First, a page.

Of course I’m going to doubt it, Sadie. I was born to doubt it.

 

i wrote a book called Killing Donald Barthelme. i didn’t mean to. i didn’t really mean to write a book. what I wanted was to reveal my darkest secrets and in turn receive applause. i wanted to write about one thing while actually writing about something else. i thought writing about how donald barthelme was bad would somehow set me free. but it turns out that when i told publishers i had a book about donald barthelme, they actually wanted a book about donald barthelme. and in the editing process they got rid of my winks and nudges to the reader: they reduced the book to what it said it was. and it came out. it was advertised though not reviewed in the new york review of books. my mom called and said dad was sick. i said, “what kind of sick?” mom said, “i don’t know, sick. the doctor wants to see him for another test. it’s probably nothing…” i said, “should i call him?” she said, “no, no. he doesn’t know i’m calling you. i don’t think he wants you to know, he doesn’t want you to worry.” i said, “do you want me to worry, mom?” then she cried and said, “shit. lorenzo. no. i don’t want you to worry. what are you even trying to say? you think i like this? you think i’m happy?” i said sorry but was thinking, “none of this is supposed to happen.” i published a book. after you publish a book, you’re an author, not a person and you don’t have to handle people problems anymore. after i published my book my mom wasn’t supposed to call me at all. my dad was supposed to send me hand-written notes saying, “congratulations, son. i’m proud of you.”

Self

By Bud Smith

Short Story

Good Luck: Episode Forty-Seven

 

On the rush to the hospital we detoured for cigarettes and I locked the keys to the Chrysler in the ignition while the Chrysler was running.

You can’t go anywhere without cigarettes. You can’t. I don’t care. If somebody had shot me in the head and not Margaret, I’d have asked the EMTs to pitstop at the 7-Eleven to get me smokes. Okay?

Okay. I was drunker than I’d ever been coming out of the store. Sadie and I had been trying to set a personal best/worst/best. And I was high too. I could have been anybody. I tried the door handle and realized my error. Everything has always been an error with me. Well, whoever I was, I’ve been a lot of people since my mother died. Whoever I was, all I’ve ever done is fuck up.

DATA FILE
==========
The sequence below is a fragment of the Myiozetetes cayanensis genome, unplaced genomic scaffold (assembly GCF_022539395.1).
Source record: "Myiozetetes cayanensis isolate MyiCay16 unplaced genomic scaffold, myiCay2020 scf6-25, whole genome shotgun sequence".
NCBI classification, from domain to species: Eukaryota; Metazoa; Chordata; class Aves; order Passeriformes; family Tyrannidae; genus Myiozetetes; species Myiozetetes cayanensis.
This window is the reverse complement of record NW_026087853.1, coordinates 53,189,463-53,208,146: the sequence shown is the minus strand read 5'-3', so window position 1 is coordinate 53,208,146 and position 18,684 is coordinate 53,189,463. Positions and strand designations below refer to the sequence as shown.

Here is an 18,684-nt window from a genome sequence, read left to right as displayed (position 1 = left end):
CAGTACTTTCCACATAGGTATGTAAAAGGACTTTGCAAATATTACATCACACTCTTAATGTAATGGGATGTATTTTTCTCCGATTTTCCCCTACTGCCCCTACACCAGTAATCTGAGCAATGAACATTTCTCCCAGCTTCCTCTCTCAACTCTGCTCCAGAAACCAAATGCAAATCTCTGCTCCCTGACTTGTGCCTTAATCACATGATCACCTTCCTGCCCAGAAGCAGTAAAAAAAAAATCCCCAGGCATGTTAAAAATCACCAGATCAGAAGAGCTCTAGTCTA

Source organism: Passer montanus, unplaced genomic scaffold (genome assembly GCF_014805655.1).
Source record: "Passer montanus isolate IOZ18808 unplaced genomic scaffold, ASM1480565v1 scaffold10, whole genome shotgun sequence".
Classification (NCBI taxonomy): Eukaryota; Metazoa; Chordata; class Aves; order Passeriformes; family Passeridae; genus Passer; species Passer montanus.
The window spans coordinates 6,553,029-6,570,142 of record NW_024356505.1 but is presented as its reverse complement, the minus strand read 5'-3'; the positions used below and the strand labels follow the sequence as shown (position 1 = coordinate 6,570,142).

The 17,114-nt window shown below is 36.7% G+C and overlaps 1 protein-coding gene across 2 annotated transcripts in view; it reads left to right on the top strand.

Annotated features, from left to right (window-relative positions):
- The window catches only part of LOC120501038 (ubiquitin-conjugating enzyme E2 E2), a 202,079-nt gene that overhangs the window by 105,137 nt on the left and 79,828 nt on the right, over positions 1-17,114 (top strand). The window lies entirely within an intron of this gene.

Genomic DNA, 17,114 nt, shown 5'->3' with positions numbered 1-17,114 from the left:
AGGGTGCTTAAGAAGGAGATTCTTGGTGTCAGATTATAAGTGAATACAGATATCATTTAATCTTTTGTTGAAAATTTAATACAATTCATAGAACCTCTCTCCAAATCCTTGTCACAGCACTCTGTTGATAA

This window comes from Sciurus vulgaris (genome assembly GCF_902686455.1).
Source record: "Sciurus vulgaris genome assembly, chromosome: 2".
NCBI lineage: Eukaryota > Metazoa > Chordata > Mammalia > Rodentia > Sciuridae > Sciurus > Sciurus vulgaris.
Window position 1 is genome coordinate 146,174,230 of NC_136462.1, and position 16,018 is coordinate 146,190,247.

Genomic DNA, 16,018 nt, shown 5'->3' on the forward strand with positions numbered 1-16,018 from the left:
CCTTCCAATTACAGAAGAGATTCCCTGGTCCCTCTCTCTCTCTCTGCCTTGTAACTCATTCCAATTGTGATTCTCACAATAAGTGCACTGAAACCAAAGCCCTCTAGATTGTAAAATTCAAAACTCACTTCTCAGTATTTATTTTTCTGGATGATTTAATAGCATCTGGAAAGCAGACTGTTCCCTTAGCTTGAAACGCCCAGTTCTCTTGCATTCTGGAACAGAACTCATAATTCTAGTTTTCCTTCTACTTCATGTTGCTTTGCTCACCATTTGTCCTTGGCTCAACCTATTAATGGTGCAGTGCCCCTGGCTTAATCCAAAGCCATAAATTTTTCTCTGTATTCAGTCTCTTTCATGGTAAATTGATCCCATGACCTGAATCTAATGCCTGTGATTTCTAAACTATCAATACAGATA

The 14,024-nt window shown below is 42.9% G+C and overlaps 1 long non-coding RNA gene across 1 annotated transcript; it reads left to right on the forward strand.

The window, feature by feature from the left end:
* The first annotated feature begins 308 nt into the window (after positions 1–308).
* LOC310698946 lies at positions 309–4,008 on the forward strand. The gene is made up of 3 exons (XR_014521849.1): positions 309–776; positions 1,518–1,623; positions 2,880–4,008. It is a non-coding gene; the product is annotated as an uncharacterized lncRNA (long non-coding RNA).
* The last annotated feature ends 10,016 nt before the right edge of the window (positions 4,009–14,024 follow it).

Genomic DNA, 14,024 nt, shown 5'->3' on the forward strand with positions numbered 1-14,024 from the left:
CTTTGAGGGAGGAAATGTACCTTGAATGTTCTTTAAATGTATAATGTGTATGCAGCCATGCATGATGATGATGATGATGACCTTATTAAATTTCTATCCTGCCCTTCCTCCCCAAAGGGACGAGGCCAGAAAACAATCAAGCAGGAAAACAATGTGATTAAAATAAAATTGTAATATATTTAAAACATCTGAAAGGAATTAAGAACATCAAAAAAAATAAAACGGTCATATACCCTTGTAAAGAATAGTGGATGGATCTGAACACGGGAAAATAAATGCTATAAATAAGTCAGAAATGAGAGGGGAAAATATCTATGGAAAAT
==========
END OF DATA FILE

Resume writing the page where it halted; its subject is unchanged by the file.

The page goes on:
The Editor

By Bud Smith

Short Story

Good Luck: Episode Forty-Six

 

The editor rushed into the mold-reeking business center, up the stairs, past the massage therapist, past the office full of young people making cold calls, selling extended vehicle warranties. 

His shiny shoes sunk into the filthy carpet. He wore new dress pants and a dress shirt. His hair was slicked back. He carried an Armani briefcase in his left hand. 

He was late for an editorial meeting. 

Out of the two thousand submissions, some lucky winner would receive $10,000 and receive publication in the novel you’re reading right here.

 

Adam O’Fallon Price is the author of two novels: The Grand Tour (Doubleday, 2016) and most recently The Hotel Neversink (Tin House, 2019). We recently discussed the joys and difficulties of writing a poly-vocal story, which takes place in a New England resort. The Neversink resort is at once a character, an atmosphere, and a stage that allows for a host of characters to change, stifle, murder, love, and defeat one another. 

 

Randal O’Wain: One of my favorite aspects of The Hotel Neversink is the little moments of reflection that each character presents throughout the book. As when Jeanie thinks, “My father was not an easy man. But why should people be easy? It is a cherished lie of the modern world, of America, that everything should be good and easy, as though comfort were a moral condition.” To maintain this level of interiority without sounding overtly authorial, one, I assume, must know the characters very well. Talk to me about the process of inhabiting so many different perspectives, thoughts, and feelings. How did you go about writing and structuring this novel?

 

Adam O’Fallon Price: The novel began as the story about one of the main characters, Len, when he’s trying to keep the hotel open in the mid-eighties and dealing with the Polish Policeman’s League, who was running amok. This story came from a man I met when we lived in upstate New York, the husband of my wife’s boss, who had grown up in Brooklyn in the forties, and gone to Catskills resorts for thirty plus years. He’d seen the rise, heyday, and demise of the whole institution, and was a wealth of these incredible stories. So after I wrote that one, and maybe a couple of others, it became clear that the hotel itself was a mainspring that could power so many different stories and voices. And in a weird way, I think occupying this space suggested different characters and different character perspectives. The hotel as seen by a young girl would be radically different from the hotel as seen by the hotel detective. I think always having the hotel there as a shared, immutable feature of life, gave me something solid and objective against which I could imagine all these different subjective experiences. I think the hotel gave me a way in to character perspectives that I would not have otherwise had, or had as easily.